All student loans since 1998 have been repaid through the payroll just like income tax. What this means is that once you're working, your employer will deduct the repayments from your salary before you get it. So the amount you receive in your bank account each month already has it removed.
If you're self-employed you repay the student loan in the same way as you repay income tax. This is done via HM Revenue & Customs's self-assessment scheme. At the end of each tax year, you calculate your earnings and the appropriate amount of tax and loan repayments, then send it to HMRC. This also applies if you have additional self-employed earnings on top of employment.
If you're self-employed and fail to pay, the SLC will try to get in touch with you. Ignore that, and it will send debt collectors your way, and you could eventually end up in court. More information is available for graduates on the Student Loans Company website.
After 30 years, any and all remaining debt is wiped
You stop owing either when you've cleared the debt, or when 30 years (from the April after graduation) have passed, whichever comes first. If you never get a job earning over the threshold, you won't have to repay a penny.
It's one reason those who are relatively near retirement, who don't have a degree and want one, will find doing one very appealing. This is because unless they've a huge pension, they know they'll never have to repay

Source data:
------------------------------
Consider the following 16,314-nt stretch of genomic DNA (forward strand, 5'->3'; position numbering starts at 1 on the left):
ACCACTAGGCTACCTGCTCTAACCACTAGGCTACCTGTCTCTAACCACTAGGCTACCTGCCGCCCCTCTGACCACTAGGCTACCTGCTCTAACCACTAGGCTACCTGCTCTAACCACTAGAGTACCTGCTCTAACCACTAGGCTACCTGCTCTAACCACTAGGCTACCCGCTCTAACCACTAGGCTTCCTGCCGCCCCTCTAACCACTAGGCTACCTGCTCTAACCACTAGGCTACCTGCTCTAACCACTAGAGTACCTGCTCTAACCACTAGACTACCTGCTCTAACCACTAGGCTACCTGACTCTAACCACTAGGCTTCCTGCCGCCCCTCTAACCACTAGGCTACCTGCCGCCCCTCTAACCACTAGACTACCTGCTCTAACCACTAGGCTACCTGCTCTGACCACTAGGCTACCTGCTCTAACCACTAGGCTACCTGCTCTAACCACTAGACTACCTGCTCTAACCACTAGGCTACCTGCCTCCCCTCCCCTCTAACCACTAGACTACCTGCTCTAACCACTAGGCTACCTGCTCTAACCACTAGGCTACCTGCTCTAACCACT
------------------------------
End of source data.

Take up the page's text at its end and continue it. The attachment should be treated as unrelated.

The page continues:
The debt is also wiped if you die, so it won't be passed onto your beneficiaries as part of your estate. It's also wiped if you're permanently disabled in such a way that you'll be permanently unfit to work (in such a case, earnings would usually be under the threshold anyway, but this rule's there for rare cases where unearned income is above the threshold to allow the recipient to keep it all).
If you already have an undergraduate student loan, you'll repay both, but they are kept separate
The reason the amount you repay here at '6% above £21,000' is lower than the '9% above £27,295' for undergraduates is because many master's students will still be repaying their undergraduate loan too. The two loans are paid together, but treated separately. In other words...
They wipe at different times:
If you are repaying both, once one is cleared you stop paying it, but will keep paying the other. Not all undergraduate loans wipe after 30 years, some are sooner, some later (see when will my loan wipe?), but your master's loan is always 30 years.